We do not think so.



His plan of battle was, by the confession of all, a masterpiece. To go straight to the centre of the Allies' line, to make a breach in the enemy, to cut them in two, to drive the British half back on Hal, and the Prussian half on Tongres, to make two shattered fragments of Wellington and Blucher, to carry Mont-Saint-Jean, to seize Brussels, to hurl the German into the Rhine, and the Englishman into the sea. All this was contained in that battle, according to Napoleon. Afterwards people would see.



Of course, we do not here pretend to furnish a history of the battle of Waterloo; one of the scenes of the foundation of the story which we are relating is connected with this battle, but this history is not our subject; this history, moreover, has been finished, and finished in a masterly manner, from one point of view by Napoleon, and from another point of view by a whole pleiad of historians.[7]



[7] Walter Scott, Lamartine, Vaulabelle, Charras, Quinet, Thiers.



As for us, we leave the historians at loggerheads; we are but a distant witness, a passer-by on the plain, a seeker bending over that soil all made of human flesh, taking appearances for realities, perchance; we have no right to oppose, in the name of science, a collection of facts which contain illusions, no doubt; we possess neither military practice nor strategic ability which authorize a system; in our opinion, a chain of accidents dominated the two leaders at Waterloo; and when it becomes a question of destiny, that mysterious culprit, we judge like that ingenious judge, the populace.











三 一八一五年六月十八日









追源溯流是讲故事人的一种权利,假设我们是在一八一五年,并且比本书篇一部分所说的那些进攻还稍早一些的时候。



假使在一八一五年六月十七日到十八日的那一晚不曾下雨,欧洲的局面早已改变了。多了几滴雨或少了几滴雨,对拿破仑就成了胜败存亡的关键。上天只须借几滴雨水,便可使滑铁卢成为奥斯特里茨的末日,一片薄云违反了时令的风向穿过天空,便足使一个世界崩溃。



滑铁卢战争只有在十一点半开始,布吕歇尔才能从容赶到。为什么?因为地面湿了。炮队只有等到地面干一点,否则不能活动。



拿破仑是使炮的能手,他自己也这样觉得。他在向督政府报告阿布基尔战况的文件里说过:“我们的炮弹便这样打死了六个人。”这句话可以说明那位天才将领的特点。他的一切战争计划全建立在炮弹上。集中大炮火力于某一点,那便是他胜利的秘诀。他把敌军将领的战略,看成一个堡垒,加以迎头痛击。他用开花弹攻打敌人的弱点,挑战,解围,也全赖炮力。他的天才最善于使炮。攻陷方阵,粉碎联队,突破阵线,消灭和驱散密集队伍,那一切便是他的手法,打,打,不停地打,而他把那种打的工作交给炮弹。那种锐不可当的方法,加上他的天才,便使战场上的这位沉郁的挥拳好汉在十五年中所向披靡。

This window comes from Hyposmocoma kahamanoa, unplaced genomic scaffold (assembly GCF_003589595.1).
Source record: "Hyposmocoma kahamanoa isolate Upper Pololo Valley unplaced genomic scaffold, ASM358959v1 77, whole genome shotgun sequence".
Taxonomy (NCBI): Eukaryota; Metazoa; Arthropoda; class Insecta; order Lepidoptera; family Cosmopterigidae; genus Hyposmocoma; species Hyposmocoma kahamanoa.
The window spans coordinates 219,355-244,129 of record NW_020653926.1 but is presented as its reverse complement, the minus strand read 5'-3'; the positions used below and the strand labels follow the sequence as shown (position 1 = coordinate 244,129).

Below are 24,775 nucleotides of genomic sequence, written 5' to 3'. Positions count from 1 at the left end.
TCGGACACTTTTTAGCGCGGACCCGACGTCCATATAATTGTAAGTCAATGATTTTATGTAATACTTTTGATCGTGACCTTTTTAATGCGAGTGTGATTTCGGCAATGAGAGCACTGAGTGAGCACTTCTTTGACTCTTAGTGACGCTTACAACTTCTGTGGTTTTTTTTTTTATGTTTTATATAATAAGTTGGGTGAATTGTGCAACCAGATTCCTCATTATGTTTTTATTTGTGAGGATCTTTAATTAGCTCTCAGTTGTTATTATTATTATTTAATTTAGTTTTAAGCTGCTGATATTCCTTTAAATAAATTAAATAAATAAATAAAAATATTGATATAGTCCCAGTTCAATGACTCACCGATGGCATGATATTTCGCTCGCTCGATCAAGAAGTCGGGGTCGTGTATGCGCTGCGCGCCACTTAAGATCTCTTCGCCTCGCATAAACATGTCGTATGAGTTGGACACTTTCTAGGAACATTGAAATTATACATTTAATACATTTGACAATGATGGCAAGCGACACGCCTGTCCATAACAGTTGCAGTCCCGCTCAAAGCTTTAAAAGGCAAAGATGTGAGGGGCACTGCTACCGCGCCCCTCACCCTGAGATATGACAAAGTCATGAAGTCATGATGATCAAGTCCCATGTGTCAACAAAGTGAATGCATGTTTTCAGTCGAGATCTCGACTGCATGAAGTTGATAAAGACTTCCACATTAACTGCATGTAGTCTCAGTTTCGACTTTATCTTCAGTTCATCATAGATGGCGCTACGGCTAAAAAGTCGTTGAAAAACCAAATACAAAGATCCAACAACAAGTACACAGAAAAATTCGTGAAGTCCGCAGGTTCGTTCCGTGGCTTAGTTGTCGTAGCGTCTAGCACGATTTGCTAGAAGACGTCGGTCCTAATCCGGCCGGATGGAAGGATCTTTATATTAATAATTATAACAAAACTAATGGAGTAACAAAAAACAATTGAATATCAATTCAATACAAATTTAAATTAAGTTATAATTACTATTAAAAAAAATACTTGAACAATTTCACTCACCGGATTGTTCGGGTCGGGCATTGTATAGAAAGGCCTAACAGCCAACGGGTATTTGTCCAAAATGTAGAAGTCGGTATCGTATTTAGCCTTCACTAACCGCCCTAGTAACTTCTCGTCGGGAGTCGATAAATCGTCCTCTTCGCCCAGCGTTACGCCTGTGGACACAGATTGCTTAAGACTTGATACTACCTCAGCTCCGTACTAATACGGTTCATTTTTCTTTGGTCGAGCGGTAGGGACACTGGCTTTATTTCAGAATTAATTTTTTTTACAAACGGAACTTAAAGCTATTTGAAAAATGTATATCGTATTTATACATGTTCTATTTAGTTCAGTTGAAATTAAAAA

一八一五年六月十八日,正因为炮位占优势,他更寄希望于发挥炮的威力。威灵顿只有一百五十九尊火器,而拿破仑有二百四十尊。



假使地是干的,炮队易于行动,早晨六点便已开火了。战事在两点钟,比普鲁士军队的突然出现还早三个钟头就告结束,已经获得胜利了。



在那次战争的失败里拿破仑方面的错误占多少成分呢?



中流失事便应归咎于舵工吗?



拿破仑体力上明显的变弱,那时难道已引起他精力的衰退?二十年的战争,难道象磨损剑鞘那样,也磨损了剑刃,象消耗体力那样,也消耗了精神吗?这位将领难道也已感到年龄的困累吗?简单地说,这位天才,确如许多优秀的史学家所公认的那样,已经衰弱了吗?他是不是为了要掩饰自己的衰弱,才轻举妄动呢?他是不是在一场风险的困惑中,开始把握不住了呢?难道他犯了为将者的大忌,变成了不了解危险的人吗?在那些可以称作大活动家的钢筋铁骨的人杰里,果真存在着天才退化的时期吗?对精神活动方面的天才,老年是不起影响的,象但丁和米开朗琪罗这类人物,年岁越高,才气越盛;对汉尼拔①和波拿巴这类人物,才气难道会随着岁月消逝吗?难道拿破仑对胜利已失去了他那种锐利的眼光吗?他竟到了认不清危险,猜不出陷阱、分辨不出坑谷边上的悬崖那种地步吗?对灾难他已失去嗅觉了吗?他从前素来洞悉一切走向成功的道路,手握雷电,发踪指使,难道现在竟昏愦到自投绝地,把手下的千军万马推入深渊吗?四十六岁,他便害了无可救药的狂病吗?那位掌握命运的怪杰难道已只是一条大莽汉了吗?



我们绝不那么想。



①汉尼拔(Hannibal,约前247-183),杰出的迦太基统帅。 



他的作战计划,众所周知是件杰作。直赴联军阵线中心,洞穿敌阵,把它截为两半,把不列颠的一半驱逐到阿尔,普鲁士的一半驱逐到潼格尔,使威灵顿和布吕歇尔不能首尾相应,夺取圣约翰山,占领布鲁塞尔,把德国人抛入莱茵河,英国人投入海中。那一切,在拿破仑看来,都是能在那次战争中实现的。至于以后的事,以后再看。



在此地我们当然没有写滑铁卢史的奢望,我们现在要谈的故事的伏线和那次战争有关,但是那段历史并不是我们的主题,况且那段历史是已经编好了的,洋洋洒洒地编好了的,一方面,有拿破仑的自述,另一方面,有史界七贤①的著作。至于我们,尽可以让那些史学家去聚讼,我们只是一个事后的见证人,原野中的一个过客,一个在那血肉狼藉的地方俯首搜索的人,也许是一个把表面现象看作实际情况的人;对一般错综复杂、神妙莫测的事物,从科学观点考虑问题,我们没有发言权,我们没有军事上的经验和战略上的才干,不能成为一家之言;在我们看来,在滑铁卢,那两个将领被一连串偶然事故所支配。至于命运,这神秘的被告,我们和人民(这天真率直的评判者)一样,对它作出我们的判决。



①按此处法文原注只列举瓦尔特·斯高特(WalterScott)、拉马丁(Lamartine)、沃拉贝尔(Vaulabelle)、夏拉(Charras)、基内(Quinet)、齐埃尔(Zhiers)等六人。